Estimation of lipid peroxidation assay
The assay for lipid peroxidation was carried out following the modified method of Iqbal et al. . The reaction mixture in a total volume of 1.0 ml contained 0.58 ml phosphate buffer (0.1 M; pH 7.4), 0.2 ml homogenate sample, 0.2 ml ascorbic acid (100 mM), and 0.02 ml ferric chloride (100 mM). The reaction mixture was incubated at 37°C in a shaking water bath for 1 h. The reaction was stopped by addition of 1.0 ml 10% trichloroacetic acid. Following addition of 1.0 ml 0.67% thiobarbituric acid, all the tubes were placed in boiling water bath for 20 min and then shifted to crushed ice-bath before centrifuging at 2500 × g for 10 min. The amount of TBARS formed in each of the samples was assessed by measuring optical density of the supernatant at 535 nm using spectrophotometer against a reagent blank. The results were expressed as nM TBARS/min/mg tissue at 37°C using molar extinction coefficient of 1.56 × 105 M−1 cm−1.
Hydrogen peroxide assay (H2O2)
Hydrogen peroxide (H2O2) was assayed by H2O2-mediated horseradish peroxidase-dependent oxidation of phenol red by the method of Pick and Keisari . 2.0 ml of homogenate sample was suspended in 1.0 ml of solution containing phenol red (0.28 nM), horse radish peroxidase (8.5 units), dextrose (5.5 nM) and phosphate buffer (0.05 M; pH 7.0) and were incubated at 37°C for 60 min. The reaction was stopped by the addition of 0.01 ml of NaOH (10 N) and then centrifuged at 800 × g for 5 min. The absorbance of the supernatant was recorded at 610 nm against a reagent blank. The quantity of H2O2 produced was expressed as nM H2O2/min/mg tissue based on the standard curve of H2O2 oxidized phenol red.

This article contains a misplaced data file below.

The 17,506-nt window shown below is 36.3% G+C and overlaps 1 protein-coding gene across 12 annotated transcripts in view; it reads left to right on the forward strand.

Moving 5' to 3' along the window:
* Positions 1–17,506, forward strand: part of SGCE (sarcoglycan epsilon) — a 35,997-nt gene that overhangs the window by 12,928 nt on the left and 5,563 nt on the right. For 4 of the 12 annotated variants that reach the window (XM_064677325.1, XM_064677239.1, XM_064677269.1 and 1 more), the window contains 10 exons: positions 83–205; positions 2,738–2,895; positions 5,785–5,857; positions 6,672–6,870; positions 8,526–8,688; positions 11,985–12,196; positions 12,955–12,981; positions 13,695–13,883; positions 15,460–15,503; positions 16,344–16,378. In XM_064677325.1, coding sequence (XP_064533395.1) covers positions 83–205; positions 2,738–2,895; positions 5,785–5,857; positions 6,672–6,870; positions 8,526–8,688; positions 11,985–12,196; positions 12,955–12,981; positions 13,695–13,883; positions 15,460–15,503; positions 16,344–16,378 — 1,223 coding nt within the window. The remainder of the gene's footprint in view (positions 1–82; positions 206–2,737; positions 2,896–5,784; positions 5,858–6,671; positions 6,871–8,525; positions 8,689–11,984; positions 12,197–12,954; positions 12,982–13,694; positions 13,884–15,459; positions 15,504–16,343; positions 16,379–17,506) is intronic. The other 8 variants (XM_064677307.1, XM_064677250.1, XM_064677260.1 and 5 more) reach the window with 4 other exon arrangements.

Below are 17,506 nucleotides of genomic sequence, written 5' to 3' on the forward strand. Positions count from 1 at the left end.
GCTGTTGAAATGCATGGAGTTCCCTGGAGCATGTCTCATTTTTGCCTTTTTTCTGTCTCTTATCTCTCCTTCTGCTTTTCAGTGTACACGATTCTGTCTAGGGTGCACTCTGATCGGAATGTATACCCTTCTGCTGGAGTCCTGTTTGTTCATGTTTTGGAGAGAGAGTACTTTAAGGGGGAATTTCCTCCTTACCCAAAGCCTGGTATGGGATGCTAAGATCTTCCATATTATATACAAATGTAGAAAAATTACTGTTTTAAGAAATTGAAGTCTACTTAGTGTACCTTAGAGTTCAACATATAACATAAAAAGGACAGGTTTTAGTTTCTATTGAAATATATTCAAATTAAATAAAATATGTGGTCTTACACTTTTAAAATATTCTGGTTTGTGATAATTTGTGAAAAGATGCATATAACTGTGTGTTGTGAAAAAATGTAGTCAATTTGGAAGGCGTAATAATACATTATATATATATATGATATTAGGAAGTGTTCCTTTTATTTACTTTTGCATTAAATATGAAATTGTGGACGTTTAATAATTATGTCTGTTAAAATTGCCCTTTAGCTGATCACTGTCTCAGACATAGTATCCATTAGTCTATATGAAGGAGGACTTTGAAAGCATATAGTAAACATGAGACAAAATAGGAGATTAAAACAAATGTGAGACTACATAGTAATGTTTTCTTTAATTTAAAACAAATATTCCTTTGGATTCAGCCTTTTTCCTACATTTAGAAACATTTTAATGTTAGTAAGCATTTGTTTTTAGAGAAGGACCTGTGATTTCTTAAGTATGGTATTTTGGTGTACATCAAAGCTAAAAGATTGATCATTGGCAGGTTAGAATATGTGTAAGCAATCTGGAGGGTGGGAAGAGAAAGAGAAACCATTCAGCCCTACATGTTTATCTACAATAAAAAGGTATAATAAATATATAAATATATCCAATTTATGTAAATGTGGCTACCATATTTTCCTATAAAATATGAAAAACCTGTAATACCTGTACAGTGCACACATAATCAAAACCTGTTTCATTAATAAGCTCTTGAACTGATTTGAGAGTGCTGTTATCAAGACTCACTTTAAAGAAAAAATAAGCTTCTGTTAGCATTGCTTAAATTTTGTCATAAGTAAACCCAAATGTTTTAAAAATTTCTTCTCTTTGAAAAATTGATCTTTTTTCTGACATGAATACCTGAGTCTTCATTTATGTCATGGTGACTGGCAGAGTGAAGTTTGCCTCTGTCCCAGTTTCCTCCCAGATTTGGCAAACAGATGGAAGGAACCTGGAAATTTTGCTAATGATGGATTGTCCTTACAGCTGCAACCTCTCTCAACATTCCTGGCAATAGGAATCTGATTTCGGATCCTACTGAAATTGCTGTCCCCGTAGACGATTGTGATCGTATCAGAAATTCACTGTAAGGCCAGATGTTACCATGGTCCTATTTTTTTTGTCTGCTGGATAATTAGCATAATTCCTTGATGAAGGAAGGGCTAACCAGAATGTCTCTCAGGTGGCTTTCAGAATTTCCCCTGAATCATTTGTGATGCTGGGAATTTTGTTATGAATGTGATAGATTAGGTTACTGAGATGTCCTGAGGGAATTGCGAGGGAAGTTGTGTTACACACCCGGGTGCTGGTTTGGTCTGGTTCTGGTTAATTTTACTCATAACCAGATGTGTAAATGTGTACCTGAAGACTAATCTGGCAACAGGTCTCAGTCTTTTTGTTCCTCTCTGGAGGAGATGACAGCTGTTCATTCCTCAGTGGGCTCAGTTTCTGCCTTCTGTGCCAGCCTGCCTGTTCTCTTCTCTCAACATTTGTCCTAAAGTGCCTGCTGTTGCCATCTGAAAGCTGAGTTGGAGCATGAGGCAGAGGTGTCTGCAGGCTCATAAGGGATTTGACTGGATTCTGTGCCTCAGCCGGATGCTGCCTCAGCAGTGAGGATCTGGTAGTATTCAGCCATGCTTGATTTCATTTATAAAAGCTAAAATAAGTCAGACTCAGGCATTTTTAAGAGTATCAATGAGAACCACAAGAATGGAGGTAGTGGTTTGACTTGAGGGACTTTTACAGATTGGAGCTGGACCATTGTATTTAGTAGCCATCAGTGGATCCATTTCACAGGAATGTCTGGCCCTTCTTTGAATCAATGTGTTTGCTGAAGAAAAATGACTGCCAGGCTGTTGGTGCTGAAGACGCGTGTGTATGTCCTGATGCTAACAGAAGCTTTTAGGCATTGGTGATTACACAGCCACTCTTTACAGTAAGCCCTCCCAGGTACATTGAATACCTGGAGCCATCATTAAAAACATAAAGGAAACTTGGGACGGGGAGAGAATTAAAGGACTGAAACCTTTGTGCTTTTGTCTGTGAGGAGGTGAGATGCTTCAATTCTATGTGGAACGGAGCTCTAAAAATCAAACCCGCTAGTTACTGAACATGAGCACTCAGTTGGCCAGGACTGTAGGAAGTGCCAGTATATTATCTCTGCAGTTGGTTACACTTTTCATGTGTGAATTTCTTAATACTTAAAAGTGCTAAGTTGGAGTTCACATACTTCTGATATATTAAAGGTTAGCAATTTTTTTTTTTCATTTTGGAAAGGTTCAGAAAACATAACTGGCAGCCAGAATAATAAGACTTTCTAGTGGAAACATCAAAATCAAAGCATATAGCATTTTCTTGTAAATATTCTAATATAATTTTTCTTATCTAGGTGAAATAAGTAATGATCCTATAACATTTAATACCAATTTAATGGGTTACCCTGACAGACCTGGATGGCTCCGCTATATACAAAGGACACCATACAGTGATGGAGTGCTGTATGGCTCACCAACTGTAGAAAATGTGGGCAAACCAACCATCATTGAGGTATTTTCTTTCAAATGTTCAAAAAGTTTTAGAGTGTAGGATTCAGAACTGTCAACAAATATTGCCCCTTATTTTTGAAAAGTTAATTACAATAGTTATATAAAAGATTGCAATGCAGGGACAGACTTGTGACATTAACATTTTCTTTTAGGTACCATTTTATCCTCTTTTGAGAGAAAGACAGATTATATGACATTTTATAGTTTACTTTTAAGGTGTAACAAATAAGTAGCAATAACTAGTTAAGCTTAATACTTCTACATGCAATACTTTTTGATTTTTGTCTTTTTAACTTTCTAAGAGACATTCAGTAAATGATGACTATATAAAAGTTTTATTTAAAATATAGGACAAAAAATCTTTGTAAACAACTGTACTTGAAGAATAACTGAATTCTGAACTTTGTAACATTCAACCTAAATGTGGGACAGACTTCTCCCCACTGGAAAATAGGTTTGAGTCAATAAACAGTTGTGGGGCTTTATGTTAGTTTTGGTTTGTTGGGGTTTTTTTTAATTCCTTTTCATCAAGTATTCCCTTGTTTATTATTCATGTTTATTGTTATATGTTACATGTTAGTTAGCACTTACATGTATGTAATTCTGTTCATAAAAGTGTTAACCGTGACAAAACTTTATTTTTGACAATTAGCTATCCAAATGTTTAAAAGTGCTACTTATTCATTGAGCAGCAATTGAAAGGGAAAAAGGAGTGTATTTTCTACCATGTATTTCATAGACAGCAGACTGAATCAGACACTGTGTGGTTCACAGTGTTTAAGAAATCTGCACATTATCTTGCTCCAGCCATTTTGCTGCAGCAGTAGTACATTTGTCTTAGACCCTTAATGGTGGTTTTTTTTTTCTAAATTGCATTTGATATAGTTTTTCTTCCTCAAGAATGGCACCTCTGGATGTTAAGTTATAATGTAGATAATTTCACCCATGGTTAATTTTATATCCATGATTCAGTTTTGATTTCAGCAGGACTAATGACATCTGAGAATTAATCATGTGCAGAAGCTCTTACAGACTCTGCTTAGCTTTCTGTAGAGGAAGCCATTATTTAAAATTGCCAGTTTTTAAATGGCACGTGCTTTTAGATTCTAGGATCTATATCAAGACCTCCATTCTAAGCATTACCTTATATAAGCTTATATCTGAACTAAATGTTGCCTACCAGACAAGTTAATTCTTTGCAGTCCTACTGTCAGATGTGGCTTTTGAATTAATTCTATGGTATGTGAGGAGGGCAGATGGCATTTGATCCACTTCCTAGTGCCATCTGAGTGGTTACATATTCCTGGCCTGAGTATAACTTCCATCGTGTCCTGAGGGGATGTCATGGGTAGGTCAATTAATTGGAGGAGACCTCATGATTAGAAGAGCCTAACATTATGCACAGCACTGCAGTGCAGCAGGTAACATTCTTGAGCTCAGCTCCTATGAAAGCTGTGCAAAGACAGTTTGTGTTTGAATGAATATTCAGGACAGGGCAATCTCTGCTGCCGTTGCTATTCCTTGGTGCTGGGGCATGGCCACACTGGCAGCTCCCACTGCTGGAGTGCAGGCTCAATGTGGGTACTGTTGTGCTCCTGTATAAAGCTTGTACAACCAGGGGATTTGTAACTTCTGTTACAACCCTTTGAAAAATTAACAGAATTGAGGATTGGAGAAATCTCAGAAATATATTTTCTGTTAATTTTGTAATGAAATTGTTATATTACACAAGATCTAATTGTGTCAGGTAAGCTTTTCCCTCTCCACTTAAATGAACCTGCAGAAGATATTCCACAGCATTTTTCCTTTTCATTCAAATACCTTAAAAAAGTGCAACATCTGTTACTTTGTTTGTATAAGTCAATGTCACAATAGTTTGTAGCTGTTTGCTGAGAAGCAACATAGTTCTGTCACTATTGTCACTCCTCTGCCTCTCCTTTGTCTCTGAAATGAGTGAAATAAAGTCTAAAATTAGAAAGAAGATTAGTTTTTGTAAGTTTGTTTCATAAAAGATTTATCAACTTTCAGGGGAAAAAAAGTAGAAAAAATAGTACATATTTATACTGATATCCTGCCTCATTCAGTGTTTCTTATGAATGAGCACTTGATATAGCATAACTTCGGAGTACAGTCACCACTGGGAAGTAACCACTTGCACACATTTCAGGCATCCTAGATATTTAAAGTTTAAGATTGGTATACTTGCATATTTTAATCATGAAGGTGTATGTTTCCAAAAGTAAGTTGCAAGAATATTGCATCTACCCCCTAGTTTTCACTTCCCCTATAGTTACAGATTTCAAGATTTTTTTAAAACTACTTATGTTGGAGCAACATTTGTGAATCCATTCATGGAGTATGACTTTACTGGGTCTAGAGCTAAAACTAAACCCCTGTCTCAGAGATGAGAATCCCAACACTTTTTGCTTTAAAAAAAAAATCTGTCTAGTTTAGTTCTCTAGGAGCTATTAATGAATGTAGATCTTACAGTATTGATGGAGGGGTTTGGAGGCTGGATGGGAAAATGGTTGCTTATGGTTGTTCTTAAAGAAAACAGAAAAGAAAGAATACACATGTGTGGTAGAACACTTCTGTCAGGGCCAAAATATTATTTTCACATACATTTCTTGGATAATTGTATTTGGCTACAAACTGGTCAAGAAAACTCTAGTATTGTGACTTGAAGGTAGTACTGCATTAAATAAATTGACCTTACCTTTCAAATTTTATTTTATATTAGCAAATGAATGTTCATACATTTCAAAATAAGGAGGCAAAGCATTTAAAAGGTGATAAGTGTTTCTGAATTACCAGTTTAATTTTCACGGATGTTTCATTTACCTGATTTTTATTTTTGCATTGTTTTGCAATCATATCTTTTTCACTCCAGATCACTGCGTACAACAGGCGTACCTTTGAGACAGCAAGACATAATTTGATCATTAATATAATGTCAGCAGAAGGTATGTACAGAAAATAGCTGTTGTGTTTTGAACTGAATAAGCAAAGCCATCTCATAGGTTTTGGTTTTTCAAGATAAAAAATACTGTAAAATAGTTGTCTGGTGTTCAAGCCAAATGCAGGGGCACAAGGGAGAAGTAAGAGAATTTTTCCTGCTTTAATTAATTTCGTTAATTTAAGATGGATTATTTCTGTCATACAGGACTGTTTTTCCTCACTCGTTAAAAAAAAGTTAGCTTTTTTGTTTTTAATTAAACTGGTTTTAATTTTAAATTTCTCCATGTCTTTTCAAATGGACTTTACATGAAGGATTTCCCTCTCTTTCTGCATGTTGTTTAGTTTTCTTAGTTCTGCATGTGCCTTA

DNA had been isolated and its fragmentation percent was quantified in molecular studies of in vivo toxicity.
DNA fragmentation assay with diphenylamine reaction
DNA fragmentation from tissue extract was determined using the procedure of Wu et al. . 100 mg tissue was homogenized in TTE solution. 0.1 ml of homogenate was labeled B, centrifuged at 200 × g at 4°C for 10 min, got supernatant labeled S. S tubes were centrifuged at 20,000 × g for 10 min at 4°C to separate intact chromatin, was labeled T. 1.0 ml of 25% TCA was added in all tubes T, B, S and incubated over night at 4°C. After incubation precipitated DNA was recovered by pelleting for 10 min at 18,000 × g at 4°C. 160 μl of 5% TCA was added to each pellet and heated for 15 min at 90°C then 320 μl of freshly prepared DPA solution was added, vortexed and incubated for 4 hr 37°C. Optical density was read at 600 nm with a spectrophotometer (Smart spec TM Plus, catalog # 170–2525).